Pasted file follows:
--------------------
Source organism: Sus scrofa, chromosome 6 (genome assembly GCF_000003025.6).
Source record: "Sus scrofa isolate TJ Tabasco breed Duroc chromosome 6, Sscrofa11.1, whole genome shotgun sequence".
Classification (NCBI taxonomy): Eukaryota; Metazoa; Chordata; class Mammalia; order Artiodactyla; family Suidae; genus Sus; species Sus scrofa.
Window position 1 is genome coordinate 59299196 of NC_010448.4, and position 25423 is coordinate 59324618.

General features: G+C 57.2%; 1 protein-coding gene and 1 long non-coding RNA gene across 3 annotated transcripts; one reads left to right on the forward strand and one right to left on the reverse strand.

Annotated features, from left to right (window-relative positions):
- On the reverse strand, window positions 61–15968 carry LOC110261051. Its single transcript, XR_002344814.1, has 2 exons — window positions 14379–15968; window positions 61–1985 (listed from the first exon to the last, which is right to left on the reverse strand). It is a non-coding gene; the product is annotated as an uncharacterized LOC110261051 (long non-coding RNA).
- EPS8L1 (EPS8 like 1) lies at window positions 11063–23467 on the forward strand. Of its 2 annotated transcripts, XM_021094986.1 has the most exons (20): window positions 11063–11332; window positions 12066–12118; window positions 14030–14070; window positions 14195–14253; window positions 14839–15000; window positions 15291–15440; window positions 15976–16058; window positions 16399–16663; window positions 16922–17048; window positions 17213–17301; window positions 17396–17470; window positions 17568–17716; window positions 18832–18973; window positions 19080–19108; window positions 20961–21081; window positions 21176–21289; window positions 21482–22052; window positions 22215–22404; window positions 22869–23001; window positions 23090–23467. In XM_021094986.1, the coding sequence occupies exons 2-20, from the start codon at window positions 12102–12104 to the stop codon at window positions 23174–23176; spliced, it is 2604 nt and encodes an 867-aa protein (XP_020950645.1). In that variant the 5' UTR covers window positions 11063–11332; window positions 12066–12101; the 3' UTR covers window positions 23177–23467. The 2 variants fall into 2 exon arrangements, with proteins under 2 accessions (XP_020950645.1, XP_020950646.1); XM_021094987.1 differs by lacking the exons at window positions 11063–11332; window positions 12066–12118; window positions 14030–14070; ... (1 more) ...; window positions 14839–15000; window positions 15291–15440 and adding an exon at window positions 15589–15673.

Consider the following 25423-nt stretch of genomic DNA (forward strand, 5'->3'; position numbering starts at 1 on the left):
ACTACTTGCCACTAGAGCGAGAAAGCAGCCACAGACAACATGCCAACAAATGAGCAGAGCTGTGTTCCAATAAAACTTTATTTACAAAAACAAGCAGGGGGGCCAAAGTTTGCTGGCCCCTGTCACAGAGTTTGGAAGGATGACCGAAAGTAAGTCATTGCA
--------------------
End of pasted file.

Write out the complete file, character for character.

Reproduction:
Source organism: Sus scrofa, chromosome 6 (genome assembly GCF_000003025.6).
Source record: "Sus scrofa isolate TJ Tabasco breed Duroc chromosome 6, Sscrofa11.1, whole genome shotgun sequence".
Classification (NCBI taxonomy): Eukaryota; Metazoa; Chordata; class Mammalia; order Artiodactyla; family Suidae; genus Sus; species Sus scrofa.
Window position 1 is genome coordinate 59299196 of NC_010448.4, and position 25423 is coordinate 59324618.

General features: G+C 57.2%; 1 protein-coding gene and 1 long non-coding RNA gene across 3 annotated transcripts; one reads left to right on the forward strand and one right to left on the reverse strand.

Annotated features, from left to right (window-relative positions):
- On the reverse strand, window positions 61–15968 carry LOC110261051. Its single transcript, XR_002344814.1, has 2 exons — window positions 14379–15968; window positions 61–1985 (listed from the first exon to the last, which is right to left on the reverse strand). It is a non-coding gene; the product is annotated as an uncharacterized LOC110261051 (long non-coding RNA).
- EPS8L1 (EPS8 like 1) lies at window positions 11063–23467 on the forward strand. Of its 2 annotated transcripts, XM_021094986.1 has the most exons (20): window positions 11063–11332; window positions 12066–12118; window positions 14030–14070; window positions 14195–14253; window positions 14839–15000; window positions 15291–15440; window positions 15976–16058; window positions 16399–16663; window positions 16922–17048; window positions 17213–17301; window positions 17396–17470; window positions 17568–17716; window positions 18832–18973; window positions 19080–19108; window positions 20961–21081; window positions 21176–21289; window positions 21482–22052; window positions 22215–22404; window positions 22869–23001; window positions 23090–23467. In XM_021094986.1, the coding sequence occupies exons 2-20, from the start codon at window positions 12102–12104 to the stop codon at window positions 23174–23176; spliced, it is 2604 nt and encodes an 867-aa protein (XP_020950645.1). In that variant the 5' UTR covers window positions 11063–11332; window positions 12066–12101; the 3' UTR covers window positions 23177–23467. The 2 variants fall into 2 exon arrangements, with proteins under 2 accessions (XP_020950645.1, XP_020950646.1); XM_021094987.1 differs by lacking the exons at window positions 11063–11332; window positions 12066–12118; window positions 14030–14070; ... (1 more) ...; window positions 14839–15000; window positions 15291–15440 and adding an exon at window positions 15589–15673.

Consider the following 25423-nt stretch of genomic DNA (forward strand, 5'->3'; position numbering starts at 1 on the left):
ACTACTTGCCACTAGAGCGAGAAAGCAGCCACAGACAACATGCCAACAAATGAGCAGAGCTGTGTTCCAATAAAACTTTATTTACAAAAACAAGCAGGGGGGCCAAAGTTTGCTGGCCCCTGTCACAGAGTTTGGAAGGATGACCGAAAGTAAGTCATTGCA